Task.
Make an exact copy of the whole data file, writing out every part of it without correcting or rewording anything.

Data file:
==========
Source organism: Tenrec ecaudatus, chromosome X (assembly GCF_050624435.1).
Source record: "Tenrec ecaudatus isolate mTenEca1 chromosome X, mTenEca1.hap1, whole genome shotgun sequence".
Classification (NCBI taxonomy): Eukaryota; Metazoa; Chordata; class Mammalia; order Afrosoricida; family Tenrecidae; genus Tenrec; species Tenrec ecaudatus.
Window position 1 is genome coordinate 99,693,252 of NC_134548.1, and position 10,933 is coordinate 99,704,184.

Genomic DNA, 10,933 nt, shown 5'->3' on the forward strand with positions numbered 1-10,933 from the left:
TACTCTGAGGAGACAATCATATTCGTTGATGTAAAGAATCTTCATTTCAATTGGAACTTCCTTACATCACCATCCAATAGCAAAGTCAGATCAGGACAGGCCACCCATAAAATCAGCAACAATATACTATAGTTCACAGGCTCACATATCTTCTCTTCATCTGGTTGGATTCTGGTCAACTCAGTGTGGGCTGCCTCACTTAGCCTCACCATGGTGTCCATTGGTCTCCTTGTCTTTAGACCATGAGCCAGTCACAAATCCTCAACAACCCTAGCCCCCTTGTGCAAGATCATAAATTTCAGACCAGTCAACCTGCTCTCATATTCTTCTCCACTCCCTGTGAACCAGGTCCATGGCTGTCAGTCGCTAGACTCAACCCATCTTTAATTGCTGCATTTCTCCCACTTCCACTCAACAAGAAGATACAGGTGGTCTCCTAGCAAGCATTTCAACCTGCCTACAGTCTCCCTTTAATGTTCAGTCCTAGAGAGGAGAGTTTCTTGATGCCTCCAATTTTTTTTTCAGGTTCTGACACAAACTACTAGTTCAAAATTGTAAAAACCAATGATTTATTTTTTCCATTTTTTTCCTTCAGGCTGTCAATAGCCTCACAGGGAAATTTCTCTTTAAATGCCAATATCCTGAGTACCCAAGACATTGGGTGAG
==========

Source organism: Tenrec ecaudatus, chromosome X (assembly GCF_050624435.1).
Source record: "Tenrec ecaudatus isolate mTenEca1 chromosome X, mTenEca1.hap1, whole genome shotgun sequence".
Classification (NCBI taxonomy): Eukaryota; Metazoa; Chordata; class Mammalia; order Afrosoricida; family Tenrecidae; genus Tenrec; species Tenrec ecaudatus.
Window position 1 is genome coordinate 99,693,252 of NC_134548.1, and position 10,933 is coordinate 99,704,184.

Genomic DNA, 10,933 nt, shown 5'->3' on the forward strand with positions numbered 1-10,933 from the left:
TACTCTGAGGAGACAATCATATTCGTTGATGTAAAGAATCTTCATTTCAATTGGAACTTCCTTACATCACCATCCAATAGCAAAGTCAGATCAGGACAGGCCACCCATAAAATCAGCAACAATATACTATAGTTCACAGGCTCACATATCTTCTCTTCATCTGGTTGGATTCTGGTCAACTCAGTGTGGGCTGCCTCACTTAGCCTCACCATGGTGTCCATTGGTCTCCTTGTCTTTAGACCATGAGCCAGTCACAAATCCTCAACAACCCTAGCCCCCTTGTGCAAGATCATAAATTTCAGACCAGTCAACCTGCTCTCATATTCTTCTCCACTCCCTGTGAACCAGGTCCATGGCTGTCAGTCGCTAGACTCAACCCATCTTTAATTGCTGCATTTCTCCCACTTCCACTCAACAAGAAGATACAGGTGGTCTCCTAGCAAGCATTTCAACCTGCCTACAGTCTCCCTTTAATGTTCAGTCCTAGAGAGGAGAGTTTCTTGATGCCTCCAATTTTTTTTTCAGGTTCTGACACAAACTACTAGTTCAAAATTGTAAAAACCAATGATTTATTTTTTCCATTTTTTTCCTTCAGGCTGTCAATAGCCTCACAGGGAAATTTCTCTTTAAATGCCAATATCCTGAGTACCCAAGACATTGGGTGAG